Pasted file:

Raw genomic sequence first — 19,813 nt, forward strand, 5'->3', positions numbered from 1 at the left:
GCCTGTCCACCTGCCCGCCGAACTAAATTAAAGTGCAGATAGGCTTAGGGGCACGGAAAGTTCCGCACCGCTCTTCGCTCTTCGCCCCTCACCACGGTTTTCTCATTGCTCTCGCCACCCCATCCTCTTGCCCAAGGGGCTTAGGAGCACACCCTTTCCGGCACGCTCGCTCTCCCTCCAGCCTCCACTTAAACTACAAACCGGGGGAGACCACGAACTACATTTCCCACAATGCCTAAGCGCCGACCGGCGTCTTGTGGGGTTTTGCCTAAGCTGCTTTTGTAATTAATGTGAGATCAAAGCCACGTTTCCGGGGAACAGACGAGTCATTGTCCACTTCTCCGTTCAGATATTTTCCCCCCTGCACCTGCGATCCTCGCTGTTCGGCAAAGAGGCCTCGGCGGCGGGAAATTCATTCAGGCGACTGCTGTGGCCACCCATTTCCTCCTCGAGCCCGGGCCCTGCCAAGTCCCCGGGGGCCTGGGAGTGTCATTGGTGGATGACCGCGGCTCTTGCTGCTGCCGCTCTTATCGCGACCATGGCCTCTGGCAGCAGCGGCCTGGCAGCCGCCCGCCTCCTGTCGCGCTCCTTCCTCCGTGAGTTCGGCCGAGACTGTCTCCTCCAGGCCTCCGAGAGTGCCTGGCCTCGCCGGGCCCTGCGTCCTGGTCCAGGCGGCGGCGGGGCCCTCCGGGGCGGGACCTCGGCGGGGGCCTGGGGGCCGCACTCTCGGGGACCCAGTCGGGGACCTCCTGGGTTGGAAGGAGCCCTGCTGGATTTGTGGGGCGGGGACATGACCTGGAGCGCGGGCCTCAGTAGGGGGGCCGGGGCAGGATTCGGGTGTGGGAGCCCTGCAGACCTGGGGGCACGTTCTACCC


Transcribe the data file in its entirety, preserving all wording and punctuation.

Raw genomic sequence first — 19,813 nt, forward strand, 5'->3', positions numbered from 1 at the left:
GCCTGTCCACCTGCCCGCCGAACTAAATTAAAGTGCAGATAGGCTTAGGGGCACGGAAAGTTCCGCACCGCTCTTCGCTCTTCGCCCCTCACCACGGTTTTCTCATTGCTCTCGCCACCCCATCCTCTTGCCCAAGGGGCTTAGGAGCACACCCTTTCCGGCACGCTCGCTCTCCCTCCAGCCTCCACTTAAACTACAAACCGGGGGAGACCACGAACTACATTTCCCACAATGCCTAAGCGCCGACCGGCGTCTTGTGGGGTTTTGCCTAAGCTGCTTTTGTAATTAATGTGAGATCAAAGCCACGTTTCCGGGGAACAGACGAGTCATTGTCCACTTCTCCGTTCAGATATTTTCCCCCCTGCACCTGCGATCCTCGCTGTTCGGCAAAGAGGCCTCGGCGGCGGGAAATTCATTCAGGCGACTGCTGTGGCCACCCATTTCCTCCTCGAGCCCGGGCCCTGCCAAGTCCCCGGGGGCCTGGGAGTGTCATTGGTGGATGACCGCGGCTCTTGCTGCTGCCGCTCTTATCGCGACCATGGCCTCTGGCAGCAGCGGCCTGGCAGCCGCCCGCCTCCTGTCGCGCTCCTTCCTCCGTGAGTTCGGCCGAGACTGTCTCCTCCAGGCCTCCGAGAGTGCCTGGCCTCGCCGGGCCCTGCGTCCTGGTCCAGGCGGCGGCGGGGCCCTCCGGGGCGGGACCTCGGCGGGGGCCTGGGGGCCGCACTCTCGGGGACCCAGTCGGGGACCTCCTGGGTTGGAAGGAGCCCTGCTGGATTTGTGGGGCGGGGACATGACCTGGAGCGCGGGCCTCAGTAGGGGGGCCGGGGCAGGATTCGGGTGTGGGAGCCCTGCAGACCTGGGGGCACGTTCTACCC